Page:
Russia’s invasion of Ukraine has unleashed a wave of concern about the global nuclear order. Such worries are understandable. A nuclear-armed state invaded and is trying to conquer its nonnuclear neighbor, threatening to use nuclear weapons to win if necessary. Making matters worse, that neighbor, Ukraine, had agreed not to become a nuclear-armed state, returning the arsenal it inherited from the Soviet Union at the end of the Cold War in exchange for security assurances from Russia, the United Kingdom, and the United States.
Russia’s blatant violation of those assurances and its threats to use nuclear weapons to deter outside intervention in Ukraine, according to many analysts, sends a powerful signal to nonnuclear states: get nuclear weapons as fast as you can, lest you become the next Ukraine. As Michael O’Hanlon and Bruce Riedel of the Brookings Institution have argued, if Washington doesn’t help Ukraine defend itself and ensure that it remains territorially intact, former U.S. President John F. Kennedy’s prediction that the world could see up to 25 nuclear-armed states “may wind up just being premature, not wrong.” These concerns are shared by more than just nongovernment experts. At a meeting of parties to the Nuclear Nonproliferation Treaty in August, U.S. Secretary of State Antony Blinken said that Russia’s invasion of Ukraine sent “the worst possible message” to any state considering nuclear weapons for its security.
But although Russia’s war has created nuclear risks, the risk that it will unleash a wave of nuclear proliferation is lower than many believe. There are good reasons to fear the spread of nuclear weapons and related technologies, particularly among Washington’s allies and partners. Some have begun to question the credibility of U.S. security commitments, for instance, and the United States’ ability to dissuade these countries from going nuclear by providing (or denying) civil nuclear energy assistance has diminished as Russia and China have become more competitive providers of such technology. Finally, strained relations among great powers have made cooperation on nonproliferation far more difficult. But these challenges predate the crisis in Ukraine. And far from making them worse, the war may actually offer the United States an opportunity to halt or at least ameliorate some of the most worrying proliferation trends.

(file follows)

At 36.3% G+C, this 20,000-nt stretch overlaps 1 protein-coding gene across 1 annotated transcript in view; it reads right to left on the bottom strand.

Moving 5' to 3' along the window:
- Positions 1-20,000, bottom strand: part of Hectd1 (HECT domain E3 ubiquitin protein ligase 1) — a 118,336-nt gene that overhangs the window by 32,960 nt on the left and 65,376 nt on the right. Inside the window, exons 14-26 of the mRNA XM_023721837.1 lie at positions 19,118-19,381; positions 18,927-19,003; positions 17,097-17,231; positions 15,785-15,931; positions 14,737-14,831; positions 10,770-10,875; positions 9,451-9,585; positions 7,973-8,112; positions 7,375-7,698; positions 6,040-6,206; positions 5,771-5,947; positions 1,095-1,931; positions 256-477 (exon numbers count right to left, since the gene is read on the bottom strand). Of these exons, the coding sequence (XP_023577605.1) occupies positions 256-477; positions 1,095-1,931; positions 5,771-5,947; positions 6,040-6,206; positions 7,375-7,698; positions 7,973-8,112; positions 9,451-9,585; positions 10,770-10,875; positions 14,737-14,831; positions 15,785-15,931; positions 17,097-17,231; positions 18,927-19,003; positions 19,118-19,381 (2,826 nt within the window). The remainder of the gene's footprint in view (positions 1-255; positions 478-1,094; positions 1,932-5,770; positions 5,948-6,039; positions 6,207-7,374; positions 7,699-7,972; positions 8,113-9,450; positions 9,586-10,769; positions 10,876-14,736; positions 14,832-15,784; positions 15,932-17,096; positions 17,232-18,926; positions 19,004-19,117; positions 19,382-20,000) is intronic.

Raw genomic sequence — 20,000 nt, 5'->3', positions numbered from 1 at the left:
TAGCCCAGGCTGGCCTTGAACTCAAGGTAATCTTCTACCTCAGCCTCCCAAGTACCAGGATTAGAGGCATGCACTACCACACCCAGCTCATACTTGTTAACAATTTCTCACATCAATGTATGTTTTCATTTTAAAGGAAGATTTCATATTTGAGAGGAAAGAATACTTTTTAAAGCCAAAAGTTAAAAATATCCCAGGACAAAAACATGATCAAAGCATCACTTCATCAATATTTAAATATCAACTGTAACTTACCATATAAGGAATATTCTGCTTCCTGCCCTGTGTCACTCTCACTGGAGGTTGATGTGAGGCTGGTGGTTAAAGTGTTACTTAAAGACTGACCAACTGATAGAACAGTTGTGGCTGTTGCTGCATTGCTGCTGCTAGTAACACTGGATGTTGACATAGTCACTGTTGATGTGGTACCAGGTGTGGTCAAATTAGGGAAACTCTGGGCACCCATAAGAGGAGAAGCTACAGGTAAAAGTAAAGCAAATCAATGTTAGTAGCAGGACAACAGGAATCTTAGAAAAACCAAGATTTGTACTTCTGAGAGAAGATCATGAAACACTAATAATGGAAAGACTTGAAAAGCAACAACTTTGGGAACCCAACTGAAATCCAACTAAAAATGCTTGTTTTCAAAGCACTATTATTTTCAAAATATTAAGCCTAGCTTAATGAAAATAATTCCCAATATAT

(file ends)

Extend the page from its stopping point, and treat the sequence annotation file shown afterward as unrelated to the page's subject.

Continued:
For the most part, Washington’s nonnuclear allies want to remain under the U.S. nuclear umbrella, even if some have pursued so-called hedging strategies that involve developing civil nuclear capabilities that could one day be used for military purposes. Russia’s invasion has increased demand for security partnerships with the United States and made some countries wary of Russian civil nuclear assistance, giving Washington even more sway. Taking advantage of this moment will not be easy, and it will require a strong government commitment to revitalizing U.S. civil nuclear exports. But handled properly, the crisis could end up strengthening U.S. nonproliferation efforts rather than igniting a cascade of new weapons states.
There are four reasons to doubt that Russia’s war in Ukraine will lead to an uptick in proliferation. First, although Russia’s nuclear threats have been unusually explicit, this is not the first time a nuclear power has threatened a relatively weak state. During the Cold War, West Germany feared a Soviet invasion and Taiwan feared an attack from communist China. Both nonnuclear powers considered acquiring deterrents of their own but ultimately abandoned their efforts. Nor is it the first time that a country has faced an existential attack after giving up its nuclear weapons program. Saddam Hussein’s Iraq and Muammar al-Qaddafi’s Libya abandoned their weapons ambitions and both were later deposed following Western military action. There is no evidence that either experience prompted other countries to seek nuclear weapons.